China announces retaliatory sanctions against Marco Rubio and Ted Cruz
"Is announcing sanctions against US officials They target US Congressional Executive Commission on China. Which includes Marco Rubio and Ted Cruz. The move was a response to U. S sanctions over changes treatment of religious and ethnic minorities in a Chinese province. The sanctions by the United States were imposed on Friday. Secretary of State Mike Pompeo says the country could not stand idly by as the Communist Chinese party carries out human rights abuses. His words And the
China Imposes Sanctions on Three American Lawmakers
"Lawmakers who have openly criticized Beijing's human and religious rights record. The BBC Stephen McDonald in Beijing in the latest round of tit for tat recriminations between Beijing and Washington, Seeing a U. S politicians have been named as the targets of unspecified corresponding sanctions. Senators Marco Rubio and Ted Cruz, as well as Congressman Chris Smith and Ambassador at large international religious freedom. Sam Brownback. Rule identified as the subjects of China's retaliation to last week's US measures, the BBC Stephen
Miami mayor considering second coronavirus lockdown
"Says the rate of new Corona virus cases is spiraling out of control. And the state may have to consider imposing a new lock down something we're gonna have to consider. You know, I've never taken it off the table. I know the mayor and I also issued something similar. You know, we're looking at it every single day. We understand that. You know, there may not be federal help this time, which is something that's a concern. On. You know, we want to make sure that whatever we do we do it consistently because we want to make sure that people you know, abide by Suarez is telling Miami residents they should stay home for all but essential trips outside. Ted Rose had a non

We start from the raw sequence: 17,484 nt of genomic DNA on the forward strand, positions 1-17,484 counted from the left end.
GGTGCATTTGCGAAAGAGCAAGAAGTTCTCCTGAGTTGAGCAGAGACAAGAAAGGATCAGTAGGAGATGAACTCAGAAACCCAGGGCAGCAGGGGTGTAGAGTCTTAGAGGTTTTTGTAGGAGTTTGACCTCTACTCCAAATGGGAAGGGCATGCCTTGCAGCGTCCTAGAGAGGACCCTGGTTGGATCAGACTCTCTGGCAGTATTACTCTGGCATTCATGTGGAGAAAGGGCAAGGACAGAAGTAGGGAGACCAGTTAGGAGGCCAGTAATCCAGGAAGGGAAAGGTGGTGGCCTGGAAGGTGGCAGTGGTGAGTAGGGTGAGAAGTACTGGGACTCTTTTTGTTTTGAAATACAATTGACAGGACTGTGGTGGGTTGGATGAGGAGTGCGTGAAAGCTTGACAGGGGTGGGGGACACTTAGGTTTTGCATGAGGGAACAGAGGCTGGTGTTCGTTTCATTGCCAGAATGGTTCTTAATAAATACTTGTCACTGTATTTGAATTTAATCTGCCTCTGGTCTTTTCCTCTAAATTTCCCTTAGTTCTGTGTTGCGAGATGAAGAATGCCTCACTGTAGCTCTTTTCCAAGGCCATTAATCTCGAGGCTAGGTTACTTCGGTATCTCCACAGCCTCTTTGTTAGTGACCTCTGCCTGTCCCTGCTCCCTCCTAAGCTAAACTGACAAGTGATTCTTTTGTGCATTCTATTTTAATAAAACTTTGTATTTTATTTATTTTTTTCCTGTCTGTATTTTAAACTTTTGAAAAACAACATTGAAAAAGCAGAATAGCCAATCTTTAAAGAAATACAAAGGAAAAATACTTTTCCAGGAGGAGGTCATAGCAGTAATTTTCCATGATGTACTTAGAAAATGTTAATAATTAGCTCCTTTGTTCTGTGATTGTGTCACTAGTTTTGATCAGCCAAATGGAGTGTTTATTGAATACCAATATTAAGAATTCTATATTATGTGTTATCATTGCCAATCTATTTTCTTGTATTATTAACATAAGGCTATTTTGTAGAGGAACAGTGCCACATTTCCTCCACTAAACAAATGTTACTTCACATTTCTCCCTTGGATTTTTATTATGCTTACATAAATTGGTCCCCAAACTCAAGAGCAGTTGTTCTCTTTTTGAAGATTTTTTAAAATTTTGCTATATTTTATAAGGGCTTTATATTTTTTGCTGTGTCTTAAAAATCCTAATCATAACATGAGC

Florida Records Nation's One-Day Peak for New Virus Cases
"Corona. Virus cases are surge surging in states such as Florida, Texas and Arizona. Fox's Aisha Hosni with the latest Florida the southern half of the country, where that state has just shattered a national record for the number of daily a single day increase, in cases of the largest increased 15,300 cases in just one day, ending a record breaking week for deaths as well, with an average of 73 people dying every single day. Testing there has doubled over the last month. And despite the spikes in positive cases governor to Santa's believe schools can reopen next month. Florida has recorded more than 269,000 cases of Corona virus in more than 4200
Poland’s Presidential Election Too Close to Call
"The second round of presidential elections has come to a close in Poland as me. Nicholson report's exit polls show the race is still too close to call. According to the exit poll, incumbent Andre Duda has secured 50.4% of the vote, while his rival Rafay Trickovski has come in less than 1% point below him at 49.6%. With a 2% margin of error is currently too close to call the winner of an election campaign, which proved divisive on almost every issue. Duda, who's backed by Poland's right wing government, led a campaign heavily dominated by homophobia rhetoric. Schakowsky, who led a pro European campaign has promised to bring back balance and tolerance to Polish
Polls show Trump is losing to Joe Biden